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Please explain the circumstances around the Louisiana Purchase.

France had claimed the Louisiana Territory in the 1600's. However, in 1763, they ceded their right to most of the territory to Spain. The U.S. had a treaty with Spain that allowed the U.S.to use New Orleans without paying a duty on their goods. In 1800, Napoleon arranged a treaty with Spain to retake the territory. This alarmed many Americans, including President Jefferson, because they were afraid of French control of such an important area to the the United States. Jefferson sent James Monroe to Paris to try to buy the area from France. At first, Napoleon was reluctant but eventually he realized he needed money because he was about to fight a war with England. He realized his troops would not be able to defend Louisiana so the Americans might simply annex the territory. So, he agreed to sell the territory to the U.S. for $15 million. The only problem was that Jefferson did not believe he had the constitutional authority to make such a purchase. Eventually, after consulting with his advisors, Jefferson agreed that the powers given to the President to negotiate treaties were sufficient to allow him to make the purchase. The U.S. Government borrowed the money from English and Dutch banks and eventually paid $27 million in loans and interest for this huge amount of land which doubled the size of the United States.

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What are the circumstances of the Louisiana Purchase?

The United States needed to be able to use the port of New Orleans. Not only did we depend on using the port to ship our products, we also needed to store our goods there until they could be shipped. There was concern that our ability to use the port and to store our goods there would be impacted when France took control of this region.

President Jefferson instructed our minister to France, Robert Livingston, to try to buy New Orleans and West Florida for $10 million. The French responded that they were willing to sell us the entire Louisiana Territory for $15 million. If we made this purchase, it would double the size of the United States.

President Jefferson hesitated to make the purchase because he was a person who believed in a strict interpretation of the Constitution. Since the Constitution didn’t say anything about the President buying land, President Jefferson wasn’t sure he could make the deal. However, President Jefferson was persuaded to make the deal, allowing the United States to double the size of the country.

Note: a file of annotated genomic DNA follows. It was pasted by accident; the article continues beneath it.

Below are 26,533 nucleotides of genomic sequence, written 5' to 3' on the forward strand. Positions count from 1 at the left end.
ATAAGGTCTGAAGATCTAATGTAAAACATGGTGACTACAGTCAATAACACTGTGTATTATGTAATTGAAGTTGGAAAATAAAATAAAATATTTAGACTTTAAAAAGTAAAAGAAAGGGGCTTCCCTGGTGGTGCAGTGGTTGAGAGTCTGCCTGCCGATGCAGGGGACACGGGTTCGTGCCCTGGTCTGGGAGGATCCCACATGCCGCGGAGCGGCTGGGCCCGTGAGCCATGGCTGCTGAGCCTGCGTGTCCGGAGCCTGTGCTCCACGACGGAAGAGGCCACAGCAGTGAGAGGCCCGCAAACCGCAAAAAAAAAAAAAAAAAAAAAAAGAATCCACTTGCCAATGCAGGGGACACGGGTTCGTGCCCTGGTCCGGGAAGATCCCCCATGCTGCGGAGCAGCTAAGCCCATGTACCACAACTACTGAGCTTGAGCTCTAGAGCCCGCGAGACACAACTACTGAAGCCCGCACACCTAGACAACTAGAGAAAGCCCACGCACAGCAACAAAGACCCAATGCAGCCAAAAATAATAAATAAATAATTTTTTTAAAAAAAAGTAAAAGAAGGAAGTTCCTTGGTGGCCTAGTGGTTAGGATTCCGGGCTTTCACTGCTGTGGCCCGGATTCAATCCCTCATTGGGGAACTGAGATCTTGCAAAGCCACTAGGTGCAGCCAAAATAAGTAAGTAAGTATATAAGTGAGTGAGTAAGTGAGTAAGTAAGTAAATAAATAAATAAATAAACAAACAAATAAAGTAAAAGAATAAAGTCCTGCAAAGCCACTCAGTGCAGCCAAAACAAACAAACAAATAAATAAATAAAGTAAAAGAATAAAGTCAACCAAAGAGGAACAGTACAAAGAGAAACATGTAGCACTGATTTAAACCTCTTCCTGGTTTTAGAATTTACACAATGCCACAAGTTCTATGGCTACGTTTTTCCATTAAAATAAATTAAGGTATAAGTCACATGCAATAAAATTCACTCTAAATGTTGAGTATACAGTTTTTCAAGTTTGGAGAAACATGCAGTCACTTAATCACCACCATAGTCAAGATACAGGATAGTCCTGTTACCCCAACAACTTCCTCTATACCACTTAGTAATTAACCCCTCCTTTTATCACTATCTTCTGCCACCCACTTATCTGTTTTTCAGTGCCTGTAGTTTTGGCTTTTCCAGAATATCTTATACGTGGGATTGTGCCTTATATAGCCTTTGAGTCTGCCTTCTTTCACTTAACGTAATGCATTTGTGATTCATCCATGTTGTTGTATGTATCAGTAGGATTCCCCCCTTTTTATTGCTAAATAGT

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What were the circumstances surrounding the Louisiana Purchase?

The Louisiana Purchase stemmed from a long-standing desire on the part of the United States to gain control of the Mississippi River, or at least the city of New Orleans. Without unlimited access to New Orleans, American expansion was compromised, since farmers west of the Appalachians had no way to ship their crops to market (because trans-Appalachian rivers flowed toward the Mississippi, and there was as yet no canal linking the Great Lakes to the Hudson River). The port city had been in Spanish hands, but it, along with the vast territory of Louisiana, came under French control in 1802. Alarmed by this development, which President Thomas Jefferson thought might arouse the ambitions of Napoleon, James Monroe went to France with a mandate to secure New Orleans and West Florida for the United States. In the meantime, however, the Haitian Revolution led to that island nation's independence from France. This meant that the port city of New Orleans was no longer all that useful to the French. They also feared war with Great Britain, and believed that Louisiana would fall into the hands of that nation.

These developments changed France's outlook. They offered Monroe and ambassador Robert Livingston an astonishing bargain--the whole of the Louisiana Territory, encompassing most of the modern United States from the Mississippi to the Rockies--for $15 million. Monroe agreed to the Purchase, but Jefferson was conflicted, since he doubted its constitutionality. He had, after all, long advocated a philosophy of strict constructionism in matters involving the Constitution. Eventually, however, the Purchase was approved by Jefferson and the Senate. Jefferson, having already ordered the exploration of the American Northwest (including much of the territory in question) by the Lewis and Clark expedition, had through a series of fortuitous events, vastly increased the size of the United States, setting in motion a half-century of extraordinary territorial growth that saw the nation expand its borders to the Pacific.